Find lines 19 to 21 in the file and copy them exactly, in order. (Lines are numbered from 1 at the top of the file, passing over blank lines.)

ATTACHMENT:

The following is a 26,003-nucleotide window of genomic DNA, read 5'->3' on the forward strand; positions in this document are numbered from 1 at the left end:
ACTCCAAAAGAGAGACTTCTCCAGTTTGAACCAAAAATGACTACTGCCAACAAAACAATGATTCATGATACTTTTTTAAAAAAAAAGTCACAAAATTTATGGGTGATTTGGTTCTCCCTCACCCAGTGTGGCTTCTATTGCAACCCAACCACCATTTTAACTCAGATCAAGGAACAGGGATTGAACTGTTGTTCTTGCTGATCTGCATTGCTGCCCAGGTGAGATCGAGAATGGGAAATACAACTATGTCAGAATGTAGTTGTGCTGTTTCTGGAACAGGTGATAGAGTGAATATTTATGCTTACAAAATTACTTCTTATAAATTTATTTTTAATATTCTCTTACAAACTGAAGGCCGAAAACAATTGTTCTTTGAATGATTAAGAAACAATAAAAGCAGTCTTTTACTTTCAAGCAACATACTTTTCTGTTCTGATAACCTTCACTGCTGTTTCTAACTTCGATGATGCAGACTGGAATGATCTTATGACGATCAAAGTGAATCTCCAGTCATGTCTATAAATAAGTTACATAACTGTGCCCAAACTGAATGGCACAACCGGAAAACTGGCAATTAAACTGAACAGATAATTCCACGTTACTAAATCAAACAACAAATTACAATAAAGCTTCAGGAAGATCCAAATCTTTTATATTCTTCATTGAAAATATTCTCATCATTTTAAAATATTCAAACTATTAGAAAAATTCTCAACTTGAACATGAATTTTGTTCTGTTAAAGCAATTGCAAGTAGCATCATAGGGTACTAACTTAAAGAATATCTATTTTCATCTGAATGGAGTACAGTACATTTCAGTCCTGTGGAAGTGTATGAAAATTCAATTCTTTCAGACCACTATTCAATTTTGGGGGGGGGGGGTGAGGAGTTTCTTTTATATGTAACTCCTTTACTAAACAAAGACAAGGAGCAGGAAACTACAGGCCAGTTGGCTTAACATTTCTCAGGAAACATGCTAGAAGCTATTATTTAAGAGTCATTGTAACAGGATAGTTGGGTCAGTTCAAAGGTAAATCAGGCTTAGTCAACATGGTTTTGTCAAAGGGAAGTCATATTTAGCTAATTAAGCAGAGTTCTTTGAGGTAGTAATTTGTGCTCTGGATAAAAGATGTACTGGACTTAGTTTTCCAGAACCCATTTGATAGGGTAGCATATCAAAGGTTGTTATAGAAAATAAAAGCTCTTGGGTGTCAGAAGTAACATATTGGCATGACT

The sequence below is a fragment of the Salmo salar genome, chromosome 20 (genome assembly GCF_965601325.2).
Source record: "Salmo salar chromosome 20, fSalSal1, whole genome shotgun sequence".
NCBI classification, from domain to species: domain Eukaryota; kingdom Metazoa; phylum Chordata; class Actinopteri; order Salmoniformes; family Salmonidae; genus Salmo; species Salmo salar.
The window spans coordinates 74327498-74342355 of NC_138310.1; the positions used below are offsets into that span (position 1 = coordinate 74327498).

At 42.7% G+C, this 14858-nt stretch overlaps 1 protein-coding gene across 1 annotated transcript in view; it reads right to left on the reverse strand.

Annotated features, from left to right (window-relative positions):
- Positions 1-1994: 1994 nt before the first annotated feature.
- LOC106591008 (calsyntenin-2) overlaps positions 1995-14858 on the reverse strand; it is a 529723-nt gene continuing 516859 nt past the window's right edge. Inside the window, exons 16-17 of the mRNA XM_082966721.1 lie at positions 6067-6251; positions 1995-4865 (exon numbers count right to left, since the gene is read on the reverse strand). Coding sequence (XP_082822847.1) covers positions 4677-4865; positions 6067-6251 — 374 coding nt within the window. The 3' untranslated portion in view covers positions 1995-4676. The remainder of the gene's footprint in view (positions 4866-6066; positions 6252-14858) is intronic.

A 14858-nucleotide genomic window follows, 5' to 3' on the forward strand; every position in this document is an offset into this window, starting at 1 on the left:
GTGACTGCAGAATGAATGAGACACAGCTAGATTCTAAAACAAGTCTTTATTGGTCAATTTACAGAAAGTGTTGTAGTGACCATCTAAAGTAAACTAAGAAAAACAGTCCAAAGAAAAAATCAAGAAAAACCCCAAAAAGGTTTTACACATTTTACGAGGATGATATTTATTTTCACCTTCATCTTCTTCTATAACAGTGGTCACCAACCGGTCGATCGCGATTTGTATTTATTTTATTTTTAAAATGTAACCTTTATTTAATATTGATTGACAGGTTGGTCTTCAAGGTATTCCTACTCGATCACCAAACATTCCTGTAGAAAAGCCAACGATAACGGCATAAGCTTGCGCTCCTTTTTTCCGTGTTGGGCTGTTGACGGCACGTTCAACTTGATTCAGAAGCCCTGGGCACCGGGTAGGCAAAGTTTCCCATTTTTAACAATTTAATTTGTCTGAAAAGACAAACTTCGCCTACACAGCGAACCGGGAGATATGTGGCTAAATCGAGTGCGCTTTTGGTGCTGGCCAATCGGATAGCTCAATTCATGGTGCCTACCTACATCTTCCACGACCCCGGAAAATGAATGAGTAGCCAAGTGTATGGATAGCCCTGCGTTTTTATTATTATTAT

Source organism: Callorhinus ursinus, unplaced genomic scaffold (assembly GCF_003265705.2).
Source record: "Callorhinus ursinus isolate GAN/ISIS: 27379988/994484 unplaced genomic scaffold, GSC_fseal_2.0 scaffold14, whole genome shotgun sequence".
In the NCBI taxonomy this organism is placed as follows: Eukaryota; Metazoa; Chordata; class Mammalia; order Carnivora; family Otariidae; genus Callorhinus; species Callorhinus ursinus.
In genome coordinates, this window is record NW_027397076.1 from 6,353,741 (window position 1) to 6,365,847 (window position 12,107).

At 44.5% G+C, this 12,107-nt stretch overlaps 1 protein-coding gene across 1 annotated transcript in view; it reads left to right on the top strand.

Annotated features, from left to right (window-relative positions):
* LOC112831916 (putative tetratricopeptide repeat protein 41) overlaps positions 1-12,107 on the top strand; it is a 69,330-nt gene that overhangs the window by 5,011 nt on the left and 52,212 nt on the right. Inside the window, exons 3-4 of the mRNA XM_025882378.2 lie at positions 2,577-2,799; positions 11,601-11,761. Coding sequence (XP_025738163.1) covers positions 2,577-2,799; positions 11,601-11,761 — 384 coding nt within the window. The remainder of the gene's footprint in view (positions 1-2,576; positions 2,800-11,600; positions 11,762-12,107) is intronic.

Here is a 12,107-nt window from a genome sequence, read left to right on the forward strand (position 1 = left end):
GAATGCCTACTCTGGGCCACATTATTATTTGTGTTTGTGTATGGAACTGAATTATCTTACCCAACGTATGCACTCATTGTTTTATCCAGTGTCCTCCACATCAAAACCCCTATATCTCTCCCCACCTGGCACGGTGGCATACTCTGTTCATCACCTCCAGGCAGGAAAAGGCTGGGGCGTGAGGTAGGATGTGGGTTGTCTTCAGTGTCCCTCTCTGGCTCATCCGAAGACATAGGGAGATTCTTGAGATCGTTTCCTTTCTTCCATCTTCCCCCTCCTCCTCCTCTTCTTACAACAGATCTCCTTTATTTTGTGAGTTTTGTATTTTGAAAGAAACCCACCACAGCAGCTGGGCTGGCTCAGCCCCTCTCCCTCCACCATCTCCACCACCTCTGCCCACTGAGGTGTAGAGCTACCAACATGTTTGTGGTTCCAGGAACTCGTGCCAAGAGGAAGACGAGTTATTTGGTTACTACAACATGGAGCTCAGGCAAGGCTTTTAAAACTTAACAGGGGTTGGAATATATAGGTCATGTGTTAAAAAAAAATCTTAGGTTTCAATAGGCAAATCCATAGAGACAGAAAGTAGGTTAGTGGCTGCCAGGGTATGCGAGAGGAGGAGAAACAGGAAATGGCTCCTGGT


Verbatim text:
* LOC112831916 (putative tetratricopeptide repeat protein 41) overlaps positions 1-12,107 on the top strand; it is a 69,330-nt gene that overhangs the window by 5,011 nt on the left and 52,212 nt on the right. Inside the window, exons 3-4 of the mRNA XM_025882378.2 lie at positions 2,577-2,799; positions 11,601-11,761. Coding sequence (XP_025738163.1) covers positions 2,577-2,799; positions 11,601-11,761 — 384 coding nt within the window. The remainder of the gene's footprint in view (positions 1-2,576; positions 2,800-11,600; positions 11,762-12,107) is intronic.

Here is a 12,107-nt window from a genome sequence, read left to right on the forward strand (position 1 = left end):
GAATGCCTACTCTGGGCCACATTATTATTTGTGTTTGTGTATGGAACTGAATTATCTTACCCAACGTATGCACTCATTGTTTTATCCAGTGTCCTCCACATCAAAACCCCTATATCTCTCCCCACCTGGCACGGTGGCATACTCTGTTCATCACCTCCAGGCAGGAAAAGGCTGGGGCGTGAGGTAGGATGTGGGTTGTCTTCAGTGTCCCTCTCTGGCTCATCCGAAGACATAGGGAGATTCTTGAGATCGTTTCCTTTCTTCCATCTTCCCCCTCCTCCTCCTCTTCTTACAACAGATCTCCTTTATTTTGTGAGTTTTGTATTTTGAAAGAAACCCACCACAGCAGCTGGGCTGGCTCAGCCCCTCTCCCTCCACCATCTCCACCACCTCTGCCCACTGAGGTGTAGAGCTACCAACATGTTTGTGGTTCCAGGAACTCGTGCCAAGAGGAAGACGAGTTATTTGGTTACTACAACATGGAGCTCAGGCAAGGCTTTTAAAACTTAACAGGGGTTGGAATATATAGGTCATGTGTTAAAAAAAAATCTTAGGTTTCAATAGGCAAATCCATAGAGACAGAAAGTAGGTTAGTGGCTGCCAGGGTATGCGAGAGGAGGAGAAACAGGAAATGGCTCCTGGT